The Code needs to be seen in the context of the UK, where universities are expected to function like companies (a business and management culture), where most universities are short of money, where research students have to pay a fee, where research output is measured effectively in financial terms (the score in the Research Assessment Exercise, the number of PhD students, the completion rate, and similar factors decide on the amount of money universities can get from the government). In such an environment, it is understandable that universities develop policies and procedures with which to assure themselves and the government of the quality of research degree programmes. The QAA Code of practice sets out minimum standards for such programmes against which universities can judge their own practice. In view of all the required openness and transparency of research degrees, it is surprising to see that the final assessment of the PhD is still to be done ‘behind closed doors’, so to speak. In contrast to other countries where the final assessment is conducted in the form of a public defence or dispute, the practice in the UK is a viva, conducted by two examiners. The supervisor is allowed to be present, but must not be involved in the assessment; and very often it is not even known that a viva is taking place. The Code proposes the introduction of an independent, non-examining chair (Precept 23), a proposal which has been hotly disputed and resisted at my own university. It seems that academics, faced with increasing red tape and monitoring procedures (and the accompanying paperwork) want to hang on at least to one of their traditions and thus preserve some form of autonomy.
Based on my own experience as a PhD supervisor in the UK, and also familiar with the system in Germany, I would say that supervisors in the UK do indeed work within specific constraints, but that these constraints can also be seen as facilitating factors. Regular monitoring helps all parties to become aware of potential problems which otherwise might not have come to light (e.g. because the supervisee was too shy to mention problems). I would not want to be required to get a formal qualification as a supervisor, e.g. being made to attend a training programme where I have to sit exams and get a certificate. But I would have appreciated some form of training, had it been available, when I got my first PhD student. I would have found it useful had I been given some advise about what to expect from research students from particular countries, about how to (re)act when faced with particular problems at the interpersonal level. Without such advice at the beginning of the ‘career’ as a supervisor, we probably all try to do as our own supervisor did but not repeating things we were not happy with. New supervisors might be reluctant to ask more experienced colleagues for help when faced with a particular challenge, because they may not want others to know that not everything is working smoothly in the supervisory arrangements. Training at an institutional level, which allows for exchanging experience and sharing good practice, can thus be very useful for new supervisors.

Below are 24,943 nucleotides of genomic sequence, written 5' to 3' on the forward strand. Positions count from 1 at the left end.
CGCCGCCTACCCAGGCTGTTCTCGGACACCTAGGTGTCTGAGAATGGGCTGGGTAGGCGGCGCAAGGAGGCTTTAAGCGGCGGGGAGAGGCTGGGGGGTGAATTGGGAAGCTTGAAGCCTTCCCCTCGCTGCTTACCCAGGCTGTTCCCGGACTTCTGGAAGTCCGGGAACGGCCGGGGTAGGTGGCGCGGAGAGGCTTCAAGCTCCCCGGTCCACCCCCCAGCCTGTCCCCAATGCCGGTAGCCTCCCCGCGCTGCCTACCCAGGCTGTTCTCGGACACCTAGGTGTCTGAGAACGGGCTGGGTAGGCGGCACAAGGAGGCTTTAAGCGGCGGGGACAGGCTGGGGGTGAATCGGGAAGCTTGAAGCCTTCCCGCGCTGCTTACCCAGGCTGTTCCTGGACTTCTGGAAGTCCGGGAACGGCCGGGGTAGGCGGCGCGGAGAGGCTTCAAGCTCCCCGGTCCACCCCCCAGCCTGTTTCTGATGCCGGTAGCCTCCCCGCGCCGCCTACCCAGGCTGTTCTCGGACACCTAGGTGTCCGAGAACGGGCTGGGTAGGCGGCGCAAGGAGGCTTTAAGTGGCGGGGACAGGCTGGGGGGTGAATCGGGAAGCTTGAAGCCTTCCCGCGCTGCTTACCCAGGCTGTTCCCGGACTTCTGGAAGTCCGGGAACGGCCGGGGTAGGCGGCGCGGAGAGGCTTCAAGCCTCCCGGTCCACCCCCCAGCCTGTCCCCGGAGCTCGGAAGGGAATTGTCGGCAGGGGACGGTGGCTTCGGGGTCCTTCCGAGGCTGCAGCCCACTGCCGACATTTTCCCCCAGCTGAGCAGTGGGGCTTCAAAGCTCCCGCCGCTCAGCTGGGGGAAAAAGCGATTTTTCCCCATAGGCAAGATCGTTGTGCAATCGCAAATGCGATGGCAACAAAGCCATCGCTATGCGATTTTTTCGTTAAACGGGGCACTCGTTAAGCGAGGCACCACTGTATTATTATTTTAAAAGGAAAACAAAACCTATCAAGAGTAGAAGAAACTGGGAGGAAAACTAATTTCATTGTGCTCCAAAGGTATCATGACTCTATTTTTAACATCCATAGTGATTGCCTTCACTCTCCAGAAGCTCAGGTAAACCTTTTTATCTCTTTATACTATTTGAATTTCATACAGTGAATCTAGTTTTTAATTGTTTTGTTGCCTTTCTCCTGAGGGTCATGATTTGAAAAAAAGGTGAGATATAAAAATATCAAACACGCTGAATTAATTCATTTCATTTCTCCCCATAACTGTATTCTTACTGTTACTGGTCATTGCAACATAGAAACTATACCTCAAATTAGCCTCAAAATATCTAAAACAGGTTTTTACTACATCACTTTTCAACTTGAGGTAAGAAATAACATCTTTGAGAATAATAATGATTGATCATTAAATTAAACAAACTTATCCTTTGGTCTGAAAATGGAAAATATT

In short, although the Code has been produced for the context of the UK, it contains proposals which should be useful for the arrangement of research supervision in other countries as well. The formalising of supervision should result in more efficient institutional arrangements of skills training for research students and thsu to an improvement of the completion rates. Whether such a formalisation also results in a higher quality of the research and the PhD thesis remains to be seen.